North Korean leader Kim Jong-il had hoped to see Chinese President Hu Jintao in Pyongyang for a summit rather than visit China again last week, a source claimed Thursday.
Hu had accepted the invitation during Kim's last visit in May but decided such a visit would send the wrong signal amid international sanctions against the North after it sank the South Korean Navy corvette Cheonan.
A diplomatic source in Beijing familiar with North Korean affairs said Thursday, "Back in July, the North asked China if Hu could visit Pyongyang, but it seems China declined saying it was not a good time."
China already faced condemnation from South Korea and the U.S. because it welcomed Kim Jong-il in May, and apparently Beijing felt a visit from Hu to the renegade country would be too much, according to the source. Instead, the two sides agreed a compromise meeting in the northeastern Chinese city of Changchun.
But others say that seems unlikely, pointing out that already in February the North had sent Kim Yong-il, the director of the Workers Party's International Affairs Department, to look around northeastern China, which was the destination of Kim’s trip last week.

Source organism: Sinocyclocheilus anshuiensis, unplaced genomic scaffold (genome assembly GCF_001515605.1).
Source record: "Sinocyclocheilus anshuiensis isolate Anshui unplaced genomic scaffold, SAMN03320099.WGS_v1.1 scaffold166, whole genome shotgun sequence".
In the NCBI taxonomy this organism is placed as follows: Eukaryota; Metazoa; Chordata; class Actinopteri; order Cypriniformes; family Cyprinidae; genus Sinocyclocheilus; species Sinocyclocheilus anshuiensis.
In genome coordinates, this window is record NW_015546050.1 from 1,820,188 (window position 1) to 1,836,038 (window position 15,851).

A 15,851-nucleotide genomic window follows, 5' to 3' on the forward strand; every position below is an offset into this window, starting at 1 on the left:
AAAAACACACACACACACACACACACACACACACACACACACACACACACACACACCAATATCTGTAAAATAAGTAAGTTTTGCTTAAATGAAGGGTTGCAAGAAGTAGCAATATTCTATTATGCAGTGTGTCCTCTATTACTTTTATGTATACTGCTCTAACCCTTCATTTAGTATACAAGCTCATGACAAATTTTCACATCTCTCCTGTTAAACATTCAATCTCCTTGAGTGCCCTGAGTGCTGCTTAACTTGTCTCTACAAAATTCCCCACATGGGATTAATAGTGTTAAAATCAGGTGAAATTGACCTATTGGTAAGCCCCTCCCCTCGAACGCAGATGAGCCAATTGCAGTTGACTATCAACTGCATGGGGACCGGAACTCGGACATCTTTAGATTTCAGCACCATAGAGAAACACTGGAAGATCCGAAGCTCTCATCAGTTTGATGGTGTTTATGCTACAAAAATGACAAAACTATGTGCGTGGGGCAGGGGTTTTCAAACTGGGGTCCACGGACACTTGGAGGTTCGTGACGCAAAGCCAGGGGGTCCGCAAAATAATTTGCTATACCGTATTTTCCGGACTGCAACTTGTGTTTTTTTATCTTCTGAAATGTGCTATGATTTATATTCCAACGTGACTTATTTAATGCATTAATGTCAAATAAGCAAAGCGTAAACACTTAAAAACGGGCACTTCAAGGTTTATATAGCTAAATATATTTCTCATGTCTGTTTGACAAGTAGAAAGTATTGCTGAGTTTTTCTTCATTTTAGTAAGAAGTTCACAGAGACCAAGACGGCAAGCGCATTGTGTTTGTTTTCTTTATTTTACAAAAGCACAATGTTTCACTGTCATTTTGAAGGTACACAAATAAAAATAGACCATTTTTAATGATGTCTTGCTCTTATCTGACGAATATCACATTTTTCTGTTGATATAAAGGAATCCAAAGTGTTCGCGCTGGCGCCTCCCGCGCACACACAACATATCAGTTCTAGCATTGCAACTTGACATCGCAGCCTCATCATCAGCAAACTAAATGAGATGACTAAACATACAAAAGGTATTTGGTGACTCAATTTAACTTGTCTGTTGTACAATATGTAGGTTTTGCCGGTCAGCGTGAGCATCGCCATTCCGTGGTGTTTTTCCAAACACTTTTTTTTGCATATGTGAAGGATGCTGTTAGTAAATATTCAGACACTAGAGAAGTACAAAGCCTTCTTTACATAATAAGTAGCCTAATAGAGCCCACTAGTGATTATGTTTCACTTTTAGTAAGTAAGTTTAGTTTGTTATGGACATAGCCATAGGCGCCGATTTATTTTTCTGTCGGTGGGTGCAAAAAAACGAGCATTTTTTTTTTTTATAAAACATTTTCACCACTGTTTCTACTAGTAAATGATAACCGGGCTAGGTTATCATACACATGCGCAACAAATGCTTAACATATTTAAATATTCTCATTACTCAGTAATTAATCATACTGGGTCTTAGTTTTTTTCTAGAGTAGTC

If this version is accurate, Kim Jong-il's latest visit was planned from the start. Those who believe this reading point out that Hu appeared unprepared for the summit to the extent of more or less repeating what he had said during their meeting in May.
Major points Hu made in Changchun -- such as expansion of exchanges between senior officials, more strategic communications, and expansion of economic and trade ties -- were already mentioned in May.
Some Chinese experts are reportedly criticizing their government for letting the North have its way again. A diplomatic source said, "At the latest summit, Kim Jong-il made it clear why he was visiting China but the Chinese leadership seemed equivocal. Some Chinese academics are accusing Beijing of being too submissive toward the North."